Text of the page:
Used Car Reviews

Used Vehicle Review: Jaguar XF, 2007-2015

Vehicle Type

Mid-size Luxury Sedan


Ever classy! The Jaguar XF launched on Canadian shores for model-year 2009 to compete with comparable machinery from BMW, Audi and Lexus. Today, just a few years later, one can find a used copy of the British posh-cruiser available in the same pricing ballpark as a nicely loaded new Camry. Further, there’s no shortage of higher-mileage, earlier units priced from the mid-teens!

Depreciation is a beautiful thing—especially when you’re able to get into a car once priced in the seventies for under $20,000. Look for earlier models with rear-wheel drive, V8 or supercharged V8 power, and a six-speed automatic. Note that from 2010, a 5.0L V8, with or without supercharger, replaced the older 4.2L unit, and newer models began offering a mileage-focused 2.0L turbo four-cylinder engine, or a 3.0L supercharged V6 as well. Look for available AWD on select models. It’s a frisky-pants, rear-biased AWD setup that’s a total hoot in the snow, if you’re into slidey stuff.

High-performance XFR and XFRS models were available too.

Feature content was fitting of a world-class luxury performance sedan, with a Bower and Wilkins stereo system packing 500-plus watts, navigation, authentic wood trim, Bluetooth, push-button start, and the signature shift dial, which rises from the console when the engine is started. Dual zone climate control, climate-controlled seats, rain-sensing wipers and a heated windshield (highly recommended) were also available.

What Owners Like

A finely honed blend of comfort, power, agility, and refinement attracted many shoppers to the XF, with potent on-demand performance from the larger engines, and crisp steering and confident handling helping to seal the deal. Highly apparent interior quality and classy looks, as well as the posh factor, were highly rated too. The up-level stereo system and powerful xenon lights were among the favourite features of shoppers. Most owners rave about the switchable drive modes, which allow the XF to be switched from a comfortable cruiser to a hot-rod rocket sled at the touch of a button.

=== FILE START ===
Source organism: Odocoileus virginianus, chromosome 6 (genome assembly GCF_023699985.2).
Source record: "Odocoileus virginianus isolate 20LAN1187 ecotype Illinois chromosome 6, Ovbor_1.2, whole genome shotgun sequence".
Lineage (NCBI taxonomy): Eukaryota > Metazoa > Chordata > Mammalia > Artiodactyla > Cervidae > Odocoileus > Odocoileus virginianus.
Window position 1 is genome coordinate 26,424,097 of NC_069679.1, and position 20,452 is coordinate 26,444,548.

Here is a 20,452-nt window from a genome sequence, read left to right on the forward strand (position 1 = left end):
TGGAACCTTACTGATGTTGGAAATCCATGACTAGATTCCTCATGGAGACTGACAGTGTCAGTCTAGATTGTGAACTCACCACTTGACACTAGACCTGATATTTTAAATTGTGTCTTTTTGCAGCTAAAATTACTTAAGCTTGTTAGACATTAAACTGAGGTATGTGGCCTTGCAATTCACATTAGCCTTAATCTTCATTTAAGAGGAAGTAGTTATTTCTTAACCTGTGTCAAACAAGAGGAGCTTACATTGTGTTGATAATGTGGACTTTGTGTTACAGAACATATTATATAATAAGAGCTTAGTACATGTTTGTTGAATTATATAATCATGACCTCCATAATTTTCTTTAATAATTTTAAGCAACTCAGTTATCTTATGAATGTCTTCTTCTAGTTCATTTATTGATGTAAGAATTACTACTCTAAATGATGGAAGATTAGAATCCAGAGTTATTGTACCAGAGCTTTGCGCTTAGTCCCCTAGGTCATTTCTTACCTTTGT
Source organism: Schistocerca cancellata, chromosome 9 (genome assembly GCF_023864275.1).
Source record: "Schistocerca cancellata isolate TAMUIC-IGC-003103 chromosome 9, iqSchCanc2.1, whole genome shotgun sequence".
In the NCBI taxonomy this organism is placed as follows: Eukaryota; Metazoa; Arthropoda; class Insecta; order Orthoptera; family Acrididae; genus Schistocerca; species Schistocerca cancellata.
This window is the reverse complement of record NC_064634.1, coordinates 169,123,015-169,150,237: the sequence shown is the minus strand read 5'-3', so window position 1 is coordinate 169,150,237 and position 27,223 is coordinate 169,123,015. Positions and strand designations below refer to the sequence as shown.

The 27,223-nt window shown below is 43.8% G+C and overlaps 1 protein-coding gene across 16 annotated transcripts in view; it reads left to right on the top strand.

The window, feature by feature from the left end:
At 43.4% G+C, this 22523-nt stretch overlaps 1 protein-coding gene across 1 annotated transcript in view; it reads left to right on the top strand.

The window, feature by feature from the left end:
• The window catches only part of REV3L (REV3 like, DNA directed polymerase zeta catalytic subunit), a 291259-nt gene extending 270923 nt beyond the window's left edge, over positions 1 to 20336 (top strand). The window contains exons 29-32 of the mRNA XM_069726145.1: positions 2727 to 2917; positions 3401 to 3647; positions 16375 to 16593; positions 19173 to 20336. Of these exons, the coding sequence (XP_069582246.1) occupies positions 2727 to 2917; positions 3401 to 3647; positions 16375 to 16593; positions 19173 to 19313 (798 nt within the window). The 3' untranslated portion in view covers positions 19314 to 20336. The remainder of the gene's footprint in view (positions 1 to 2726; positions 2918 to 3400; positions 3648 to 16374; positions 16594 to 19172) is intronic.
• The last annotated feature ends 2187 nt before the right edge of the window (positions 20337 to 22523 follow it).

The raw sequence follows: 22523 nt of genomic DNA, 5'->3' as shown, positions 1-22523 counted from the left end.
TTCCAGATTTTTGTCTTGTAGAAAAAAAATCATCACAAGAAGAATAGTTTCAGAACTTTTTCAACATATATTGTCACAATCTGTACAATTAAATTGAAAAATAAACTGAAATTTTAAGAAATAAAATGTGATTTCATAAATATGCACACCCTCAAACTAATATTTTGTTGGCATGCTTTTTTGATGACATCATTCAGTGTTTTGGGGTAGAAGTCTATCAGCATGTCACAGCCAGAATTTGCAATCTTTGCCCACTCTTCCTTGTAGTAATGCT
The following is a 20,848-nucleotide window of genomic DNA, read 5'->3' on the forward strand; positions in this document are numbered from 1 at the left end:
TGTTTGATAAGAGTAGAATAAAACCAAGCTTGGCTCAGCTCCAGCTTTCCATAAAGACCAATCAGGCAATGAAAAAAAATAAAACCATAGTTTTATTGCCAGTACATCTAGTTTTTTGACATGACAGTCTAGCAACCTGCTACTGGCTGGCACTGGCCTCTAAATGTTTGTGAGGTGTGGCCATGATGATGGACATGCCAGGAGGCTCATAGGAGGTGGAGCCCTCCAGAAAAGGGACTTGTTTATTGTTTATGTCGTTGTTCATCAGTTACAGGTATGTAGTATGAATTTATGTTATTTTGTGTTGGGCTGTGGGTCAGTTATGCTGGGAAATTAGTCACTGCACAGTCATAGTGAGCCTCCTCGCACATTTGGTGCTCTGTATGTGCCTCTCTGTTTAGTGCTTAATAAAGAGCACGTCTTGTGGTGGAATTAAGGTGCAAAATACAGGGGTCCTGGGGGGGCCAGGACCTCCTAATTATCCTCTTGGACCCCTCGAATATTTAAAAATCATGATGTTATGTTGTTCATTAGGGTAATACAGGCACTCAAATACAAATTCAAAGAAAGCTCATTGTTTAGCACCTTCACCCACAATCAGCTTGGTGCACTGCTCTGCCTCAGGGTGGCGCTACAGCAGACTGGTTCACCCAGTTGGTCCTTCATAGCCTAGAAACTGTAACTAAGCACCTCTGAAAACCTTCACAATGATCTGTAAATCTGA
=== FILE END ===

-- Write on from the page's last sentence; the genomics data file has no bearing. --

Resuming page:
What Owners Dislike

Some owners complain of a plain and simple central command interface, small and tricky to read instruments and an annoying wiper washer system, which sprays windshield juice right onto the wiper blades, so pre-flooding a frozen windshield isn’t possible. Plus, an annoying re-wipe function often smears frozen washer juice around a few seconds after the windshield is already clear. Grab a Jaguar technician on his lunch break, buy him a coffee, and have him or her disable it.

Here’s a look at some Jaguar XF owner reviews.

The Test Drive

According to numerous owners, common problems in the first-generation Jaguar XF are of the niggling and frustrating variety, though few seem systematic or particularly worrisome. Test drivers are advised to ensure all of the XF’s software is up to date, including the software that controls the vehicle’s power accessories, navigation system and driveline. Owners have reported that issues like frequent dead batteries, navigation-related issues and restricted performance have all been rectified by updated software, which is relatively cheap and easy.

Confirm that the dial shifter moves from position to position, numerous times, on your test drive, too. Failure of the mechanism to unlock and allow the dial to be placed into reverse or drive, or any warning messages that appear while doing so, warrant further investigation at a Jaguar dealer, and will likely be fixed by a computer system reboot or computer programming.

Note that low battery voltage may have numerous ill effects on the various systems in a car like the XF, so spend the thirty bucks on a trickle charger and use it when your new Jag will be parked for more than a day or two.